As a result, those who formerly had a “mind set on the flesh [resulting in] death” now have a “mind set on the Spirit [resulting in] life and peace” (Rom. 8:6). Thus Paul called the gospel the “gospel of peace” (Eph. 6:15), because it is the good news of how sinful rebels can be at peace with God through Christ.
The sacrifice of Jesus Christ to satisfy God’s holiness was necessary so there could be peace between sinful men and holy God, since righteousness and peace are inseparably linked (cf. Ps. 85:10). Because God is holy and just, He requires that a penalty be paid when sinners violate His law. It is only because Christ’s sacrifice fully satisfied the demands of divine justice that God can “be just and the justifier of the one who has faith in Jesus” (Rom. 3:26). Though perfectly righteous, Christ was punished in the place of all who believe as though He were a sinner, so that they through faith in Him could be treated as though they were perfectly righteous. Thus, through Christ’s substitutionary atonement and the imputation of His righteousness to sinful men (2 Cor. 5:21), the enemies of God can become His friends (James 2:23).
That objective peace of justification results in experiential peace. This is not peace with God but “the peace of God, which surpasses all comprehension,” meaning that it transcends human insight, analysis, and understanding. This peace “will guard [believers’] hearts and [their] minds in Christ Jesus” (Phil. 4:7). The Greek word translated “guard” is a military term meaning, “to keep watch over.” The peace of God protects believers from anxiety, doubt, fear, and distress. Thus, it is not passive but active; far from being affected by circumstances, it triumphs over them, turning sorrow into joy, fear into boldness, and doubt into confidence. This is the peace that Jesus promised to His followers.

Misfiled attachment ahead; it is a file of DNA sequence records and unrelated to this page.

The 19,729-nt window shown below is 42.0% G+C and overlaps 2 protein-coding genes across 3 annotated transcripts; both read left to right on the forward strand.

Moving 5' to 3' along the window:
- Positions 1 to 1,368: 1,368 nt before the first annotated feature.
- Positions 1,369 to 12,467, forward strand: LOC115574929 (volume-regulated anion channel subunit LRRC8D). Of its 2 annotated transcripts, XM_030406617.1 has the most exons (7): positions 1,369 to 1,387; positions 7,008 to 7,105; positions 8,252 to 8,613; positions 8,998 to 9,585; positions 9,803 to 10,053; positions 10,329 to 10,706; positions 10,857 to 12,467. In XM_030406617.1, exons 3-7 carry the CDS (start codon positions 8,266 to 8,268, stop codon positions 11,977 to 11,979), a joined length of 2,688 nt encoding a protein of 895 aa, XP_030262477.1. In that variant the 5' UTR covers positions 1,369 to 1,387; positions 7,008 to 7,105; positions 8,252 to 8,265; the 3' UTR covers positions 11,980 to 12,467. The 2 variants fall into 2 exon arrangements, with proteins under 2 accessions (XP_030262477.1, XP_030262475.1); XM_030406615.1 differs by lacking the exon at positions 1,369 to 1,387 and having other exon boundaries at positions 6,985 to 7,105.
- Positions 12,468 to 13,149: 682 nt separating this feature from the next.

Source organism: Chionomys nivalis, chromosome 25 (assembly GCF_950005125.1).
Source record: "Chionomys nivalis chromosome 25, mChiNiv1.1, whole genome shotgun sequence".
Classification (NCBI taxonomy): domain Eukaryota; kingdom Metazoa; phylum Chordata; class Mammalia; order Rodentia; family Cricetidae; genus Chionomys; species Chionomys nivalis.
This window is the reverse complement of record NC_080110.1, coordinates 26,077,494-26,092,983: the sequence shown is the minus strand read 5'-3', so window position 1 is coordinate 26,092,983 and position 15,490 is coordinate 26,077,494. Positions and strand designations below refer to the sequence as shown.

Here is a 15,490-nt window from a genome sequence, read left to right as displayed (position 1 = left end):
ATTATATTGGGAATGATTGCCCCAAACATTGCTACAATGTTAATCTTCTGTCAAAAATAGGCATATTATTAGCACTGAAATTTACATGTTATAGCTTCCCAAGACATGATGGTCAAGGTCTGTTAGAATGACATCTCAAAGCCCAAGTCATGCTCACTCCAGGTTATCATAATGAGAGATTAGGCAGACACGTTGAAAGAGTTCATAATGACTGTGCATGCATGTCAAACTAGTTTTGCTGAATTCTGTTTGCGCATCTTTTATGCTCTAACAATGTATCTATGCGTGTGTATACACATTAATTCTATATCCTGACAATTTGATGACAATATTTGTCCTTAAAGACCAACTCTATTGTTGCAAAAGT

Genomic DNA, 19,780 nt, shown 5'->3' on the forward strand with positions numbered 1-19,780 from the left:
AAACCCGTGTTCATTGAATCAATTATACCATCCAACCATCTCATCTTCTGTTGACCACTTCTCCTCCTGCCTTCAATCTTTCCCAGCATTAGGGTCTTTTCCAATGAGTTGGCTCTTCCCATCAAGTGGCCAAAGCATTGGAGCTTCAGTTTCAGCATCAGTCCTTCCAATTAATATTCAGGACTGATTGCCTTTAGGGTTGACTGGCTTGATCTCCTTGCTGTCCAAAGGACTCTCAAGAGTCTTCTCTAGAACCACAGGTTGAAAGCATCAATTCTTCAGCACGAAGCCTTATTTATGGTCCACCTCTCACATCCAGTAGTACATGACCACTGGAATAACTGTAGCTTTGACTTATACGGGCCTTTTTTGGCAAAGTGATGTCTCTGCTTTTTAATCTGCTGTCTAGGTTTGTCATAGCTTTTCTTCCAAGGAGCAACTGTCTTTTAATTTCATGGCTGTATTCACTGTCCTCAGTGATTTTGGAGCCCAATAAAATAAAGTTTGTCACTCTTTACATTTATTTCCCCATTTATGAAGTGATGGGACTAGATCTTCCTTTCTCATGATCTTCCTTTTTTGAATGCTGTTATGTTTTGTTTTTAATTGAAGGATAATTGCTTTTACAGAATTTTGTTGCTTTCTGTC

Experiential peace is an essential part of the Christian life. “The kingdom of God,” wrote Paul, “is not eating and drinking, but righteousness and peace and joy in the Holy Spirit” (Rom. 14:17). Later in Romans the apostle added this benediction: “Now may the God of hope fill you with all joy and peace in believing, so that you will abound in hope by the power of the Holy Spirit” (15:13). Paul gave a similar benediction at the end of 2 Thessalonians: “Now may the Lord of peace Himself continually grant you peace in every circumstance” (2 Thess. 3:16). Peace is one of the fruit of the Spirit (Gal. 5:22)—given by the Helper whom Christ sent to indwell His people (cf. the discussion of John 14:16–17 in the previous chapter of this volume). Such peace not only manifests itself in private tranquility, but also in harmony with other believers (Mark 9:50; Rom. 14:19; 2 Cor. 13:11; Eph. 4:3; 1 Thess. 5:13; 1 Tim. 3:3; Titus 3:2).
The Source of Peace
My peace I give to you; (14:27b)
Because He is the “God of peace” (Rom. 15:33; 16:20; Phil. 4:9; 1 Thess. 5:23; Heb. 13:20; cf. Judg. 6:24; Isa. 9:6; 1 Cor. 14:33; 2 Cor. 13:11; 2 Thess. 3:16), God is the one source of all true peace; hence Jesus said, My peace I give. As with every blessing in the Christian life, peace comes from all three persons of the Trinity. The oft-repeated salutation in the New Testament Epistles, “Grace to you and peace from God our Father and the Lord Jesus Christ” (Rom. 1:7; 1 Cor. 1:3; 2 Cor. 1:2; Gal. 1:3; Eph. 1:2; Phil. 1:2; Col. 1:2; 2 Thess. 1:2; cf. Eph., 6:23; 1 Tim. 1:2; 2 Tim. 1:2; Titus 1:4; Philem. 3; 2 John 3) indicates that God the Father and Jesus Christ are the source of peace. It is the ministry of the Holy Spirit to impart that peace to believers (Gal. 5:22). Like the rest of the legacy Jesus left the disciples, the peace He promised to give them would come in fullness on the day of Pentecost.